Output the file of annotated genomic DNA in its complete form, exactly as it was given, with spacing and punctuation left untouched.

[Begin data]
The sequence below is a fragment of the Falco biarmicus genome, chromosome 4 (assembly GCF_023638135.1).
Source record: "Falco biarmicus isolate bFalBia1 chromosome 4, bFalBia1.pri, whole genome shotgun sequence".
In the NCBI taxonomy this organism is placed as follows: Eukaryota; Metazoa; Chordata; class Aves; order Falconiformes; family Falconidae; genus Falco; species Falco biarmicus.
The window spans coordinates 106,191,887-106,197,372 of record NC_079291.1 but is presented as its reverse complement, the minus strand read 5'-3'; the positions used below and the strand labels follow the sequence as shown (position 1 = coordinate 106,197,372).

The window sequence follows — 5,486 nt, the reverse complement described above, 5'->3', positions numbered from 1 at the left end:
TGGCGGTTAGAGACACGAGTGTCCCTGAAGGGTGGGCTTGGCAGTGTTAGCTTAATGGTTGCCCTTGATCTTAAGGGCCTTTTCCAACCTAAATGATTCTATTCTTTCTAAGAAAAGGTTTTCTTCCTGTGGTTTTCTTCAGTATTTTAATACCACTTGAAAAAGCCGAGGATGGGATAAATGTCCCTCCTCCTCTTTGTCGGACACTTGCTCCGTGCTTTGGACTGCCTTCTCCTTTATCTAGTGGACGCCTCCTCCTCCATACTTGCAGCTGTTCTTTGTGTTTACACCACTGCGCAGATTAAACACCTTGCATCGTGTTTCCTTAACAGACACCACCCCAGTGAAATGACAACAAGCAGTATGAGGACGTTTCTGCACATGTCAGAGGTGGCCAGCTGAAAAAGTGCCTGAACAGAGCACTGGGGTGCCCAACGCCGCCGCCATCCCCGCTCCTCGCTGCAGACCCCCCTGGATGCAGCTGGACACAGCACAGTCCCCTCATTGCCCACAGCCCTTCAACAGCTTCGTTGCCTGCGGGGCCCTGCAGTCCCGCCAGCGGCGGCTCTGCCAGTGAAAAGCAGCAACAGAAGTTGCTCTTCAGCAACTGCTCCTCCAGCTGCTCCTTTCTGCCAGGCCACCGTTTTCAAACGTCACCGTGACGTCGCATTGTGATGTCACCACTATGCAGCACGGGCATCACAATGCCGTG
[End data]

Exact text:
The sequence below is a fragment of the Falco biarmicus genome, chromosome 4 (assembly GCF_023638135.1).
Source record: "Falco biarmicus isolate bFalBia1 chromosome 4, bFalBia1.pri, whole genome shotgun sequence".
In the NCBI taxonomy this organism is placed as follows: Eukaryota; Metazoa; Chordata; class Aves; order Falconiformes; family Falconidae; genus Falco; species Falco biarmicus.
The window spans coordinates 106,191,887-106,197,372 of record NC_079291.1 but is presented as its reverse complement, the minus strand read 5'-3'; the positions used below and the strand labels follow the sequence as shown (position 1 = coordinate 106,197,372).

The window sequence follows — 5,486 nt, the reverse complement described above, 5'->3', positions numbered from 1 at the left end:
TGGCGGTTAGAGACACGAGTGTCCCTGAAGGGTGGGCTTGGCAGTGTTAGCTTAATGGTTGCCCTTGATCTTAAGGGCCTTTTCCAACCTAAATGATTCTATTCTTTCTAAGAAAAGGTTTTCTTCCTGTGGTTTTCTTCAGTATTTTAATACCACTTGAAAAAGCCGAGGATGGGATAAATGTCCCTCCTCCTCTTTGTCGGACACTTGCTCCGTGCTTTGGACTGCCTTCTCCTTTATCTAGTGGACGCCTCCTCCTCCATACTTGCAGCTGTTCTTTGTGTTTACACCACTGCGCAGATTAAACACCTTGCATCGTGTTTCCTTAACAGACACCACCCCAGTGAAATGACAACAAGCAGTATGAGGACGTTTCTGCACATGTCAGAGGTGGCCAGCTGAAAAAGTGCCTGAACAGAGCACTGGGGTGCCCAACGCCGCCGCCATCCCCGCTCCTCGCTGCAGACCCCCCTGGATGCAGCTGGACACAGCACAGTCCCCTCATTGCCCACAGCCCTTCAACAGCTTCGTTGCCTGCGGGGCCCTGCAGTCCCGCCAGCGGCGGCTCTGCCAGTGAAAAGCAGCAACAGAAGTTGCTCTTCAGCAACTGCTCCTCCAGCTGCTCCTTTCTGCCAGGCCACCGTTTTCAAACGTCACCGTGACGTCGCATTGTGATGTCACCACTATGCAGCACGGGCATCACAATGCCGTG